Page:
The second promoter (linked to the marker gene) may be a constitutive promoter (expression at all times in all cells), a wound-inducible promoter, a promoter which directs gene expression selectively in plant tissue having photosynthetic activity, or a promoter which directs gene expression selectively in leaf cells, petal cells or seed cells.
The patent claims include methods and vectors for making the transgenic plants, the various bits of DNA, the genes as well as the style-, stigma-, ovary-, seed- and embryo-specific promoters. Also claimed are the cell cultures, the hybrid seeds produced by crossing the female-sterile plant with a female-fertile plant; and a process for producing such hybrid seeds, as well as seedless fruit.
The plants for which the patent is claimed include corn, potato, tomato, oilseed rape or other Brassica species, alfalfa, sunflower, cotton, celery, soybean, tobacco, and sugarbeet.
We have pointed out the hazards of terminator technology in earlier papers ("Terminator in new guises", I-SIS News 3, December, 1999; "Killing fields near you", I-SIS News7/8 Feb. 2001), and will only briefly recapitulate them here.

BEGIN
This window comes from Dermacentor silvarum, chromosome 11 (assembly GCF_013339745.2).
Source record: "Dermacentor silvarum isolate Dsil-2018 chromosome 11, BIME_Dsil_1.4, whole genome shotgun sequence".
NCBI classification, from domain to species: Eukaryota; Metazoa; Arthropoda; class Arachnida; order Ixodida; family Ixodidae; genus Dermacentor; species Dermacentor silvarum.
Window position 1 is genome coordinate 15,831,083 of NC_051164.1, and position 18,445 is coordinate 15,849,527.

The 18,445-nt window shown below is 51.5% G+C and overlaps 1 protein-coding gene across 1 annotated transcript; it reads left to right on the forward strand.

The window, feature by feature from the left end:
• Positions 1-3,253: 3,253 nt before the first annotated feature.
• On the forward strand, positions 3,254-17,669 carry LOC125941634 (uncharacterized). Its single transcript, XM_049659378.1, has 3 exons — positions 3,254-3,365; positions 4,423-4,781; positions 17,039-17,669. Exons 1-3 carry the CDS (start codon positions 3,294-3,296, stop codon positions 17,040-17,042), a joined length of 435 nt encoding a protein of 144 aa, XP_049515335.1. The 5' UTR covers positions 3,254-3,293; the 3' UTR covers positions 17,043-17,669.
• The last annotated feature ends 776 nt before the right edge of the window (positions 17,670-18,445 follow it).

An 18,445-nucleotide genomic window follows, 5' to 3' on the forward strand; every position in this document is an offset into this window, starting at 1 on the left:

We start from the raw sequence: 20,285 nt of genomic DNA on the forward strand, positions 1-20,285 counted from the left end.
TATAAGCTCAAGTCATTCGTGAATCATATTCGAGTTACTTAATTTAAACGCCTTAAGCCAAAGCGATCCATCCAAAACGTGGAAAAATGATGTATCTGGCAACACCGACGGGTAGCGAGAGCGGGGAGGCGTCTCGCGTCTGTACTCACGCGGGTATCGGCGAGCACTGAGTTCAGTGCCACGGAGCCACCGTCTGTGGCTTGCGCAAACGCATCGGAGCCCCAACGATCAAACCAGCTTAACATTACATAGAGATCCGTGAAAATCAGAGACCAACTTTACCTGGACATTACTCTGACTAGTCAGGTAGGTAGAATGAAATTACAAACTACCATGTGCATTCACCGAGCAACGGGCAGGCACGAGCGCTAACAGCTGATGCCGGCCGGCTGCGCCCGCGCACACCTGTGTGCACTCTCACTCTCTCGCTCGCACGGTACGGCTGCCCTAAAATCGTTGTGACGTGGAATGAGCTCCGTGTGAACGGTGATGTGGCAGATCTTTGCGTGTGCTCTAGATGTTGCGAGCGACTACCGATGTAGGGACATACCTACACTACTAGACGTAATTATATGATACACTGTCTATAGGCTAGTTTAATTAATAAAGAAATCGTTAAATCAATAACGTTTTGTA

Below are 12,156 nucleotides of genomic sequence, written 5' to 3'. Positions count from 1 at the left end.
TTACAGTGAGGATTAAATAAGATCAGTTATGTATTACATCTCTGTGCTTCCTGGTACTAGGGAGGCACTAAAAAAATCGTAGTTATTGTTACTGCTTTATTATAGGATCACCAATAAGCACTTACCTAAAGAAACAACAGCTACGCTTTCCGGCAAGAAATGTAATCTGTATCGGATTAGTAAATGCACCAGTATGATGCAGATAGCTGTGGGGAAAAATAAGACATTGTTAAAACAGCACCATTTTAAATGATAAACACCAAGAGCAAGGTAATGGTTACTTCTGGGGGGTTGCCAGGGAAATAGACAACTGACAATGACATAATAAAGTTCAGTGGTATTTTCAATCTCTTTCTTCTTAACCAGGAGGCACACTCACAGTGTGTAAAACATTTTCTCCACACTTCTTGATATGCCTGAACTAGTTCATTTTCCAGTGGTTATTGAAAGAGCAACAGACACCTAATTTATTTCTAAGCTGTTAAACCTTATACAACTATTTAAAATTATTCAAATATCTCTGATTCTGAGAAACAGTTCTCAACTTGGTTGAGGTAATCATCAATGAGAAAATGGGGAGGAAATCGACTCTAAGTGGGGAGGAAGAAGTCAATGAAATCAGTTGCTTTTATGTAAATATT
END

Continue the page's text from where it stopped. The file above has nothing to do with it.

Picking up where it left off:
There are many different constructs, all of which have to be precisely engineered, and integrated into plants as intended, which is beyond the capability of current technology. A lot of gene scrambling occurs in artificial GM constructs as they are integrated, and genetic engineers cannot control where they are integrated either, thus multiplying the uncertainties and unpredictability of the GM crops produced.
The recombinase and similar enzymes in the USDA-Delta Pine patent is perhaps the most dangerous, as it is known to cause recombination at non-specific sites, thereby causing largescale genome scrambling (see "Terminator recombinase does scramble genomes", I-SIS News 7/8).
The terminator lethal genes and gene products are known to be harmful to cells, including mammalian cells. Some of the most hazardous genes are designed to spread through pollen, including 'male-sterile' gene-constructs, and indeed, female-sterile constructs.
Genes and GM constructs can spread, not just through cross-pollination, but by horizontal gene transfer to unrelated species, and this process cannot be controlled. The instability of GM constructs in general and the complicated ones in terminator constructs in particular, increase the propensity for horizontal gene transfer and recombination. Horizontal gene transfer and recombination is one of the main routes for generating new viruses and bacteria that cause diseases, and for spreading drug and antibiotic resistance to make the diseases untreatable.
This highly hazardous and immoral development must be stopped, and all terminator crops that have been released commercially or undergoing field trials must be recalled and destroyed.
Article first published 12/07/01